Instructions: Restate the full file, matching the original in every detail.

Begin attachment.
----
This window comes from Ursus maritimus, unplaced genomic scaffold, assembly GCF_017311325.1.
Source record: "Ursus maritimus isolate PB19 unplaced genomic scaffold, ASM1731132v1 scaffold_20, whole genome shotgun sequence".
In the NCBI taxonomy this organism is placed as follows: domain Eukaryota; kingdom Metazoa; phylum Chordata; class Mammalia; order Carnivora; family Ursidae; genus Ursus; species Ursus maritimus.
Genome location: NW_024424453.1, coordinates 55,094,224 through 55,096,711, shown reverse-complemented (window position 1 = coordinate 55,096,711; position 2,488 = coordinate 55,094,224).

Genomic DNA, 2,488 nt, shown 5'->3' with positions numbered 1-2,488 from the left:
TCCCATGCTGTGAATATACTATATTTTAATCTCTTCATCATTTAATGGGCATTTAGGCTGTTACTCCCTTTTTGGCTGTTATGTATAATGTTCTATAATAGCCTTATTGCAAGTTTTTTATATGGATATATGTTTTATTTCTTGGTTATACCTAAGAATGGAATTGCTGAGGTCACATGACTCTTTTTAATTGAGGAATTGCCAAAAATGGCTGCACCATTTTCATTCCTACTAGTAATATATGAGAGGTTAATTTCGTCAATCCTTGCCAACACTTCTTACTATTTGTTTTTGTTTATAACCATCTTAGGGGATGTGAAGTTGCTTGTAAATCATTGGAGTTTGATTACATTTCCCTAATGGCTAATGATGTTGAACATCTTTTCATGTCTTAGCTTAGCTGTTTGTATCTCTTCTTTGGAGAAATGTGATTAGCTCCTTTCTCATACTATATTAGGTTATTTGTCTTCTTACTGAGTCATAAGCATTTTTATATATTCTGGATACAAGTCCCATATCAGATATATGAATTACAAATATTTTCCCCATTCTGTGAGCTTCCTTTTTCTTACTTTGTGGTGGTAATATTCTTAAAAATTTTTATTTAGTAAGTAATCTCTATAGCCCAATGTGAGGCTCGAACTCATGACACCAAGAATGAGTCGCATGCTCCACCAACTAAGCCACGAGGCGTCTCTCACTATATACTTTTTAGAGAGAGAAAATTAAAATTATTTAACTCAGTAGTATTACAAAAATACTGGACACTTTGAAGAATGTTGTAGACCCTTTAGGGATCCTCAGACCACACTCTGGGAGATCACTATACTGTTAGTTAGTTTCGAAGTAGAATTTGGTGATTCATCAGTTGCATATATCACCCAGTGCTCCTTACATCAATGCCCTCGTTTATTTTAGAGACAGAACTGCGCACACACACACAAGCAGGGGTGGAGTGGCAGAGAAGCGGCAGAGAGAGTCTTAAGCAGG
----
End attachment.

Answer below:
This window comes from Ursus maritimus, unplaced genomic scaffold, assembly GCF_017311325.1.
Source record: "Ursus maritimus isolate PB19 unplaced genomic scaffold, ASM1731132v1 scaffold_20, whole genome shotgun sequence".
In the NCBI taxonomy this organism is placed as follows: domain Eukaryota; kingdom Metazoa; phylum Chordata; class Mammalia; order Carnivora; family Ursidae; genus Ursus; species Ursus maritimus.
Genome location: NW_024424453.1, coordinates 55,094,224 through 55,096,711, shown reverse-complemented (window position 1 = coordinate 55,096,711; position 2,488 = coordinate 55,094,224).

Genomic DNA, 2,488 nt, shown 5'->3' with positions numbered 1-2,488 from the left:
TCCCATGCTGTGAATATACTATATTTTAATCTCTTCATCATTTAATGGGCATTTAGGCTGTTACTCCCTTTTTGGCTGTTATGTATAATGTTCTATAATAGCCTTATTGCAAGTTTTTTATATGGATATATGTTTTATTTCTTGGTTATACCTAAGAATGGAATTGCTGAGGTCACATGACTCTTTTTAATTGAGGAATTGCCAAAAATGGCTGCACCATTTTCATTCCTACTAGTAATATATGAGAGGTTAATTTCGTCAATCCTTGCCAACACTTCTTACTATTTGTTTTTGTTTATAACCATCTTAGGGGATGTGAAGTTGCTTGTAAATCATTGGAGTTTGATTACATTTCCCTAATGGCTAATGATGTTGAACATCTTTTCATGTCTTAGCTTAGCTGTTTGTATCTCTTCTTTGGAGAAATGTGATTAGCTCCTTTCTCATACTATATTAGGTTATTTGTCTTCTTACTGAGTCATAAGCATTTTTATATATTCTGGATACAAGTCCCATATCAGATATATGAATTACAAATATTTTCCCCATTCTGTGAGCTTCCTTTTTCTTACTTTGTGGTGGTAATATTCTTAAAAATTTTTATTTAGTAAGTAATCTCTATAGCCCAATGTGAGGCTCGAACTCATGACACCAAGAATGAGTCGCATGCTCCACCAACTAAGCCACGAGGCGTCTCTCACTATATACTTTTTAGAGAGAGAAAATTAAAATTATTTAACTCAGTAGTATTACAAAAATACTGGACACTTTGAAGAATGTTGTAGACCCTTTAGGGATCCTCAGACCACACTCTGGGAGATCACTATACTGTTAGTTAGTTTCGAAGTAGAATTTGGTGATTCATCAGTTGCATATATCACCCAGTGCTCCTTACATCAATGCCCTCGTTTATTTTAGAGACAGAACTGCGCACACACACACAAGCAGGGGTGGAGTGGCAGAGAAGCGGCAGAGAGAGTCTTAAGCAGG